Art Turns Into Cash at 'Bye-Bye Bush' Fundraiser
WASHINGTON – Andy Warhol's (search) pop creations, William Wegman's (search) offbeat portraits and the abstract drawings of Willem de Kooning (search) are more than works of art to some Democrats. The auction-block objects are a means to a desired goal — defeating President Bush and other Republicans on Nov. 2.
Artists, art galleries and wealthy collectors are contributing more than 170 works for an auction June 29 in New York to raise money for two pro-Democratic groups, America Coming Together (search) and the political action committee ARTS PAC (search), that will use the cash for voter mobilization and other election-year efforts.
"Join artists and friends in saying 'Bye-Bye Bush' and help to elect Democratic candidates at the federal, state and local levels," an event flier says.
One artist behind the auction is Chuck Close, a New York-based photorealist painter who sought the donated works. The sentiment among several artists, according to Close, is that the Bush administration's anti-terrorism efforts, epitomized by the Patriot Act, are endangering civil rights, including artistic freedom.
"The Republican Party seems to want to be perceived as having a lock on patriotism and I think it's really a mistake for Democrats to give up the whole issue of patriotism. It's just a different notion of what it is," said Close, who expects some donations will carry patriotic themes. "I think a commitment to a free and open society is the ultimate patriot act."
America Coming Together and ARTS PAC will use some of the money for direct support of presidential and congressional candidates, and other money for get-out-the-vote drives and other campaign work. Close declined to provide the fund-raising goal for the event, but estimated it would bring in several million dollars.
Paintings, sculptures, photos, drawings and other works are scheduled for auction at the fund-raiser, including pieces by Warhol, de Kooning, Roy Lichtenstein, Richard Diebenkorn, Jasper Johns, Mark Rothko and Close. Wegman, known for photographs focused on canines, is donating his services as a portrait photographer to his winning bidder. Actress Meryl Streep is an honorary chairwoman of the event.
Politics and art have a history, especially in New York. Mexican painter Diego Rivera, a communist, angered industrial tycoon John D. Rockefeller's family in the early 1930s by including the image of Soviet revolutionary Vladimir Lenin in a mural the Rockefellers commissioned Rivera to paint at Rockefeller Center. After a standoff between Rivera and the Rockefellers, building workers destroyed the painting.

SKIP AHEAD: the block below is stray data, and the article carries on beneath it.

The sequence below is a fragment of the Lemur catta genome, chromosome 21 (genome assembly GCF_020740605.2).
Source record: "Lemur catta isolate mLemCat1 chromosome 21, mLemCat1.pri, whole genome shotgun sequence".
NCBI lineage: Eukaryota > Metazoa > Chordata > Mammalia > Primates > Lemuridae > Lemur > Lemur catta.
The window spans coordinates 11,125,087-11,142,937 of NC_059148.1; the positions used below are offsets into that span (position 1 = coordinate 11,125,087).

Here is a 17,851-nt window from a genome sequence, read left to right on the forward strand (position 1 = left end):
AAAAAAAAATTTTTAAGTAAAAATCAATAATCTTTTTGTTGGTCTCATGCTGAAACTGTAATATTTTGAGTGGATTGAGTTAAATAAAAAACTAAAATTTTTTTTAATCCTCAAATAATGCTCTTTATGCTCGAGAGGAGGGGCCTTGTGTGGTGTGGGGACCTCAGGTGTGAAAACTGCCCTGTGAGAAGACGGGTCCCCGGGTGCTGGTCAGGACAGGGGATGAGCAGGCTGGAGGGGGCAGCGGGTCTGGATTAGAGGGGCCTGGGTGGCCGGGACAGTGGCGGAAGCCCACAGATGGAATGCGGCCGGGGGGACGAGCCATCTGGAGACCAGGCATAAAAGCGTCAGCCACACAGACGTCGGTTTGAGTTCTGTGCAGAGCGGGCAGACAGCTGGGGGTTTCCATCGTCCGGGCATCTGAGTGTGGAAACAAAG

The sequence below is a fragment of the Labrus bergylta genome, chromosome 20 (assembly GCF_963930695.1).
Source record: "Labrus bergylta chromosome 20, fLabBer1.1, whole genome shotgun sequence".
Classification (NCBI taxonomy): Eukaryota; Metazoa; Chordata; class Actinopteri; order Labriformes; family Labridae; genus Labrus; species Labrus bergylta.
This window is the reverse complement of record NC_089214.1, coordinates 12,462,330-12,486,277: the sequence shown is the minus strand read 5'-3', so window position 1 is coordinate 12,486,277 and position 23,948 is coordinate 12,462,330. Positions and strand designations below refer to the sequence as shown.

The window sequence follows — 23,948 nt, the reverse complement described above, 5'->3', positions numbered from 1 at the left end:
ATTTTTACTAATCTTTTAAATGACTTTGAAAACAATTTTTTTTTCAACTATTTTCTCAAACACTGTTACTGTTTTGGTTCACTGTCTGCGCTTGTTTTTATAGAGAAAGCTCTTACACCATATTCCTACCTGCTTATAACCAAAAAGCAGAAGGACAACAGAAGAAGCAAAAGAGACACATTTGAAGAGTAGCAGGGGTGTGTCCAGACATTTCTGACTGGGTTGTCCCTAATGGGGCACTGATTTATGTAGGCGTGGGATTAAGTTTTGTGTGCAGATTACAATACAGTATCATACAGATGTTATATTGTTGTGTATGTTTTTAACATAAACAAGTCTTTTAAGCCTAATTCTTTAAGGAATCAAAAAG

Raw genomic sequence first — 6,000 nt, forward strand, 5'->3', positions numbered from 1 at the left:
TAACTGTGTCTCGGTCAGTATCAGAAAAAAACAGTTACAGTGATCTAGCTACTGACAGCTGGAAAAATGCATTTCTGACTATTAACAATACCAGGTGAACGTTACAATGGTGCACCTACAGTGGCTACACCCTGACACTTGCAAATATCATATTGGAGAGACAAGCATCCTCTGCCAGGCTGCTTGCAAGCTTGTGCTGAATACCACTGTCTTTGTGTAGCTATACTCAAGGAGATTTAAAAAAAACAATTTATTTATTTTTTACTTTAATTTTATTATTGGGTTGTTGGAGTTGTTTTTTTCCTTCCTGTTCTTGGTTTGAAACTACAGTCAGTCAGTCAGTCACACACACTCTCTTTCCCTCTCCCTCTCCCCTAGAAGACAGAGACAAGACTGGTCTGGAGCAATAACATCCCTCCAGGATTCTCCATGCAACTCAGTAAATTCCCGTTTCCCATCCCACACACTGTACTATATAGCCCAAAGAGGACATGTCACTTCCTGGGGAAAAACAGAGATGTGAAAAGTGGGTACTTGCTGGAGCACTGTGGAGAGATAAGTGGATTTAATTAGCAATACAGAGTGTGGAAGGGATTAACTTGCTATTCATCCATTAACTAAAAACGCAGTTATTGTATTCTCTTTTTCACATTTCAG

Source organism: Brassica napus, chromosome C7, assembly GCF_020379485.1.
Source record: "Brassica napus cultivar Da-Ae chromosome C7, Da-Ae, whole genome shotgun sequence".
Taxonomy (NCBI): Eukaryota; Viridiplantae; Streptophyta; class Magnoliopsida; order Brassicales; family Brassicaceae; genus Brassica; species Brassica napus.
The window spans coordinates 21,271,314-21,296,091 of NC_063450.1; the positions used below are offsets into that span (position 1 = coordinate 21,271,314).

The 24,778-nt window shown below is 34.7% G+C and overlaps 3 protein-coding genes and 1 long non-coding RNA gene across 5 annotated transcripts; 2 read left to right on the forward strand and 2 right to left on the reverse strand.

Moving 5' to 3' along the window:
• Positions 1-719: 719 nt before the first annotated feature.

The Museum of Modern Art in New York housed Pablo Picasso's famous anti-war painting "Guernica" before its return to Spain after the country's move from dictatorship to democracy with the death of Gen. Francisco Franco in 1975.
Democrats previously have mixed art and politics for financial gain.
Retired Ohio Sen. Howard Metzenbaum raised money for his 1982 re-election bid by copying and selling original prints donated by more than 30 artists, including Warhol, Peter Max, Diebenkorn, Lichtenstein and wilderness photographer Ansel Adams, with whom Metzenbaum became friends. Metzenbaum said he personally asked the artists for donations.
Artists also have donated their works to raise money for 2000 presidential hopeful Al Gore, Sen. Hillary Rodham Clinton, D-N.Y.; Sen. Edward Kennedy, D-Mass., former South Dakota Sen. George McGovern and the Democratic Senatorial Campaign Committee.
Metzenbaum and his wife, Shirley, bought and still display some of the donated artwork from their 1982 campaign.
"We started collecting whatever we could afford, and each thing is a memory," Shirley Metzenbaum said. "And that's why when we were trying to raise money for my husband's campaign, we decided we loved it — maybe the artists would be interested in helping."